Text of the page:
The souks of Marrakech are often a highlight for visitors. Indeed, the bustling atmosphere, the bargains, the thrill of haggling and the assault on the senses is often a big part of the reason for people to take a trip to Morocco’s Red City.
Early history of souks in Marrakech
A souk is the name given to an Arab market. Traditionally an open-air market that locals relied on for their essential items, a souk would have travelling merchants passing through them once a week, once a month or at other infrequent periods. Marrakech’s strategic location at the heart of Morocco, however, meant that many traders came through the city every day.Sitting on important trading routes, people passed through here from the north, south, east and west. Located at the centre of ancient commerce networks, goods found their way to Marrakech from all over Morocco, surrounding African countries and farther afield. Merchants often travelled by camel or donkey, usually with a heavily laden caravan.The vast number of traders visiting Marrakech is a major reason why the medina has so many gates; access to the main part of the city was made easier for merchants. The Bab Doukkala gate, for example, was used by merchants from El Jadida, to the northwest of Marrakech, and nearby areas. The medina’s large gates opened early in the morning and closed every evening. Merchants who arrived late had to spend the night outside of the protective walls. Those who arrived in time typically slept in mosques, or fondouqs – accommodation for merchants and their animals. The trading action took place at Djemaa el-Fna, the city’s large square, with numerous sellers offering an array of goods.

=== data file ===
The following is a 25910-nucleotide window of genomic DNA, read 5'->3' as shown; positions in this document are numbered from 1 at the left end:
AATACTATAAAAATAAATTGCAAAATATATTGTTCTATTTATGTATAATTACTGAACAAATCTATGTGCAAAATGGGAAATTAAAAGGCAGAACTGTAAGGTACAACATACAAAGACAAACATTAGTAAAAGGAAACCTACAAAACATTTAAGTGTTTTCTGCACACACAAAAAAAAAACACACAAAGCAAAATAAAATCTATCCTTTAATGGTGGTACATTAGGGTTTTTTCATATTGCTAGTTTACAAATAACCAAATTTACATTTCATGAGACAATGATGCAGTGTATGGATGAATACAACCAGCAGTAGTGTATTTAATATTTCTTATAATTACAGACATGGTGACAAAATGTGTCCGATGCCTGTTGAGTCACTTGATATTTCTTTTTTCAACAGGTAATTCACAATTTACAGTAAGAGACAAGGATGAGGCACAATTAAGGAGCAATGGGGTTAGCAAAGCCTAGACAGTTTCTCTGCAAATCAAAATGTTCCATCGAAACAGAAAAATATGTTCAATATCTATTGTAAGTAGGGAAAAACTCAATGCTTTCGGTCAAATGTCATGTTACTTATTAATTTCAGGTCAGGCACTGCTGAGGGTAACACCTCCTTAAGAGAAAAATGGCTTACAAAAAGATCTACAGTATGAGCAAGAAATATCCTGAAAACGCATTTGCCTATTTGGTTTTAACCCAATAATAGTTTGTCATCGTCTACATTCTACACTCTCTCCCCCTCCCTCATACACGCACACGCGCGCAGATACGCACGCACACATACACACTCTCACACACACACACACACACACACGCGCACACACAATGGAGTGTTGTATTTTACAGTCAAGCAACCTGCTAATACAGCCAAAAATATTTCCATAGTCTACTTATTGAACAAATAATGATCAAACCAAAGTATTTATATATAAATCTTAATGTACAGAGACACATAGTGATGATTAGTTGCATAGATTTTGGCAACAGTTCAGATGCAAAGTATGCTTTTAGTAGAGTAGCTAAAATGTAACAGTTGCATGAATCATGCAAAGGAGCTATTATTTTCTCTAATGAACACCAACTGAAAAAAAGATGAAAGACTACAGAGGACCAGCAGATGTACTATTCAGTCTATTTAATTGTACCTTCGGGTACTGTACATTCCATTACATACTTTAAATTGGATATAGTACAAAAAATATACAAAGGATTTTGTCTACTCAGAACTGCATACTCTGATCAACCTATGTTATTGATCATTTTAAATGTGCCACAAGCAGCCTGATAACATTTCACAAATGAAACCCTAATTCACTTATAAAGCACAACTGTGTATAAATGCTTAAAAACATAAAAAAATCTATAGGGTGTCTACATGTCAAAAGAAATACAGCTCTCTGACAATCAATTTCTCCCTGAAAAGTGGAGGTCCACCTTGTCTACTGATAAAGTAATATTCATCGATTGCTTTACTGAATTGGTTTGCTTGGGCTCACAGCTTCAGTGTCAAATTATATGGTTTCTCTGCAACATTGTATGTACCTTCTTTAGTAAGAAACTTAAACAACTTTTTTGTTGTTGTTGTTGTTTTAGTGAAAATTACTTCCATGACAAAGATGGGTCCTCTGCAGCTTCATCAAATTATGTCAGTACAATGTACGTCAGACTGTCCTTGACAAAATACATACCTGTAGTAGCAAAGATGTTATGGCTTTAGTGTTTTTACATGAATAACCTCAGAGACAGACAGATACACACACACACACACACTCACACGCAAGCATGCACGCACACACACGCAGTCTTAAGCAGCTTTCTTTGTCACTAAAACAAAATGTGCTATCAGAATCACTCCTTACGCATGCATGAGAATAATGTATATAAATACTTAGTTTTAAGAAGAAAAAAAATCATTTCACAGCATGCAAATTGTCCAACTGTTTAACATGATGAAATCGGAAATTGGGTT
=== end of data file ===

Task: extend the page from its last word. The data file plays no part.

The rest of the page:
Growth of Marrakech’s souks
As the local population grew, vendors started to hold smaller souks close to main communities. Using donkeys, camels and carts to navigate the labyrinth-like streets of the medina, trading areas close to home made shopping easier for locals. Thus, the convenience also increased the number of items being bought. Neighbourhood souks originally mainly sold everyday essentials.The smaller neighbourhood souks gradually grew, as more traders saw the opportunity to increase sales. Many souks expanded so much that they merged with nearby souks.Local artisans and craftsmen often lived and worked close to others in the same trade. Communities of artisans grew, hence why there were traditionally some souks dedicated to particular goods. People sold their wares from or near their workshops. This is why today’s visitors will still find separate areas in some souks – for example in the Carpet Souk close to Rahba Lakdima.